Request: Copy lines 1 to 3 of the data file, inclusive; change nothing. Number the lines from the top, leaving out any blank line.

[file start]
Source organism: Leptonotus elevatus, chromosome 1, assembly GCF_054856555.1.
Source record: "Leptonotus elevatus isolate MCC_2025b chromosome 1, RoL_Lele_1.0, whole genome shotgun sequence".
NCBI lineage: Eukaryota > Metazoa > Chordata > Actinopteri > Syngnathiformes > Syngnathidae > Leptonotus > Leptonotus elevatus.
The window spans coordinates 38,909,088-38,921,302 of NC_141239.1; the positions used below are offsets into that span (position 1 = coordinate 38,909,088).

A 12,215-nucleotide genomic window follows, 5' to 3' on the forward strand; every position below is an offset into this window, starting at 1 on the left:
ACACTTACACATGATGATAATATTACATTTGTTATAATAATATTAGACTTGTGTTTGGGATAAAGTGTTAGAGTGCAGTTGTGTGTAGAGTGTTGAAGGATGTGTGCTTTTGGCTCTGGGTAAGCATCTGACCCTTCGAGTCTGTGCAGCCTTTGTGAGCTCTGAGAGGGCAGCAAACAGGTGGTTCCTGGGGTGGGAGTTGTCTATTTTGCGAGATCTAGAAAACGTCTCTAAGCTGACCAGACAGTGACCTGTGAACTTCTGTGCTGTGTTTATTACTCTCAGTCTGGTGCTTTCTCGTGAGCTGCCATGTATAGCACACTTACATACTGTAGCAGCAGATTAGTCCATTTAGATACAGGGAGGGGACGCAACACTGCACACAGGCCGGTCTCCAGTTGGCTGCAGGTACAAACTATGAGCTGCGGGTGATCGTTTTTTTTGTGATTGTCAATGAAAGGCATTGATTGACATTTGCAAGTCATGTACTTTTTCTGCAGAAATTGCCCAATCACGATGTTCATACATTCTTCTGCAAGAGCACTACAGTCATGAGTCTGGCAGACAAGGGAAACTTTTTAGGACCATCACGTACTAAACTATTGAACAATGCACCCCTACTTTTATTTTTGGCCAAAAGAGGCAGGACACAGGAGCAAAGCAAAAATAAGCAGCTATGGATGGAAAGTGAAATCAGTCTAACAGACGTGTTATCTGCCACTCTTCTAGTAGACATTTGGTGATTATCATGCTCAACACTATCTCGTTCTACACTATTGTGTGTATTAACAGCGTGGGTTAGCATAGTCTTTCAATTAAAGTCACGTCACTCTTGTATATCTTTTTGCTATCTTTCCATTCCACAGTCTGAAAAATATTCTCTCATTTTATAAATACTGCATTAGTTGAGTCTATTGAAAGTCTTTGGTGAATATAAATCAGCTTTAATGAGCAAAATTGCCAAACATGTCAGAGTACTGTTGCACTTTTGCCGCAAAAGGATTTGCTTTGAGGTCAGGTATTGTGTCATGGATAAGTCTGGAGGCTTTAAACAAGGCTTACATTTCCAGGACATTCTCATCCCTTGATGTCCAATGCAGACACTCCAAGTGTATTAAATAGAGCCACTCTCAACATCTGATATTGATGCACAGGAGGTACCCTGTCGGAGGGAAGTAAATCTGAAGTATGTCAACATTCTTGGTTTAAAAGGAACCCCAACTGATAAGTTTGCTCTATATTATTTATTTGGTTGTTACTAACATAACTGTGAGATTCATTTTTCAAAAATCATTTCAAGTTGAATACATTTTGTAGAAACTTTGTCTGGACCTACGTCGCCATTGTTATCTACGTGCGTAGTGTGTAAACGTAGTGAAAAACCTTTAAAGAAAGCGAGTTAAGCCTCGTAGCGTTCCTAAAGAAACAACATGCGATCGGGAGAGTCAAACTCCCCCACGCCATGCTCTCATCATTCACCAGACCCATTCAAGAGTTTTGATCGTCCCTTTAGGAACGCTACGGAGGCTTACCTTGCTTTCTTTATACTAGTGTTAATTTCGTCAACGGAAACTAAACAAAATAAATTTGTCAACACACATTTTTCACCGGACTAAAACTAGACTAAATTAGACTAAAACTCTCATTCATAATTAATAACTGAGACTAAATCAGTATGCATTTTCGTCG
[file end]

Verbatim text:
Source organism: Leptonotus elevatus, chromosome 1, assembly GCF_054856555.1.
Source record: "Leptonotus elevatus isolate MCC_2025b chromosome 1, RoL_Lele_1.0, whole genome shotgun sequence".
NCBI lineage: Eukaryota > Metazoa > Chordata > Actinopteri > Syngnathiformes > Syngnathidae > Leptonotus > Leptonotus elevatus.